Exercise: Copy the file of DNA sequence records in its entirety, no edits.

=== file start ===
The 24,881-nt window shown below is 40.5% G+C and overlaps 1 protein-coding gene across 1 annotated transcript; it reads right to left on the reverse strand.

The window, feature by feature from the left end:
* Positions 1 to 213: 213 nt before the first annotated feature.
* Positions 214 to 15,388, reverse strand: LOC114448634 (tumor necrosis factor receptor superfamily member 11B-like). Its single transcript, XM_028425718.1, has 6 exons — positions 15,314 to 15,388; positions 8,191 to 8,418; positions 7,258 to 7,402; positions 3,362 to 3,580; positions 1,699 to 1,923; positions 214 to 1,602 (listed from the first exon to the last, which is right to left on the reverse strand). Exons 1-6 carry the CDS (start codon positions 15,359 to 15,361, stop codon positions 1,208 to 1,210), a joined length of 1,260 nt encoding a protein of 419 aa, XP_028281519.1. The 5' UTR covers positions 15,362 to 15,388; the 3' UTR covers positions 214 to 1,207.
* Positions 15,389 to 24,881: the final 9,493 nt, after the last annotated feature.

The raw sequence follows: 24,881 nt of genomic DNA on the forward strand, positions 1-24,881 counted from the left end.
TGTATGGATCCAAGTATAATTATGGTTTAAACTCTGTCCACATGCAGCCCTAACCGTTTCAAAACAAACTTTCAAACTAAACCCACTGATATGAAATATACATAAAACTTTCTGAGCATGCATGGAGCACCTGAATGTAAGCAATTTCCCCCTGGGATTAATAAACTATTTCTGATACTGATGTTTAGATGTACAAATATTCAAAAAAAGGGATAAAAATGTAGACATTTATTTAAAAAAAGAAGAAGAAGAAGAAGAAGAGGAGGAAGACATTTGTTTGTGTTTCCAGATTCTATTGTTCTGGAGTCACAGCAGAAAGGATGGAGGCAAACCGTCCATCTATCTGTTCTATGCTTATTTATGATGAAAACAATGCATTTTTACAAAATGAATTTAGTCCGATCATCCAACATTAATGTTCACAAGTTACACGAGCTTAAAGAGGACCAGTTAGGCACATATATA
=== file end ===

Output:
The 24,881-nt window shown below is 40.5% G+C and overlaps 1 protein-coding gene across 1 annotated transcript; it reads right to left on the reverse strand.

The window, feature by feature from the left end:
* Positions 1 to 213: 213 nt before the first annotated feature.
* Positions 214 to 15,388, reverse strand: LOC114448634 (tumor necrosis factor receptor superfamily member 11B-like). Its single transcript, XM_028425718.1, has 6 exons — positions 15,314 to 15,388; positions 8,191 to 8,418; positions 7,258 to 7,402; positions 3,362 to 3,580; positions 1,699 to 1,923; positions 214 to 1,602 (listed from the first exon to the last, which is right to left on the reverse strand). Exons 1-6 carry the CDS (start codon positions 15,359 to 15,361, stop codon positions 1,208 to 1,210), a joined length of 1,260 nt encoding a protein of 419 aa, XP_028281519.1. The 5' UTR covers positions 15,362 to 15,388; the 3' UTR covers positions 214 to 1,207.
* Positions 15,389 to 24,881: the final 9,493 nt, after the last annotated feature.

The raw sequence follows: 24,881 nt of genomic DNA on the forward strand, positions 1-24,881 counted from the left end.
TGTATGGATCCAAGTATAATTATGGTTTAAACTCTGTCCACATGCAGCCCTAACCGTTTCAAAACAAACTTTCAAACTAAACCCACTGATATGAAATATACATAAAACTTTCTGAGCATGCATGGAGCACCTGAATGTAAGCAATTTCCCCCTGGGATTAATAAACTATTTCTGATACTGATGTTTAGATGTACAAATATTCAAAAAAAGGGATAAAAATGTAGACATTTATTTAAAAAAAGAAGAAGAAGAAGAAGAAGAGGAGGAAGACATTTGTTTGTGTTTCCAGATTCTATTGTTCTGGAGTCACAGCAGAAAGGATGGAGGCAAACCGTCCATCTATCTGTTCTATGCTTATTTATGATGAAAACAATGCATTTTTACAAAATGAATTTAGTCCGATCATCCAACATTAATGTTCACAAGTTACACGAGCTTAAAGAGGACCAGTTAGGCACATATATA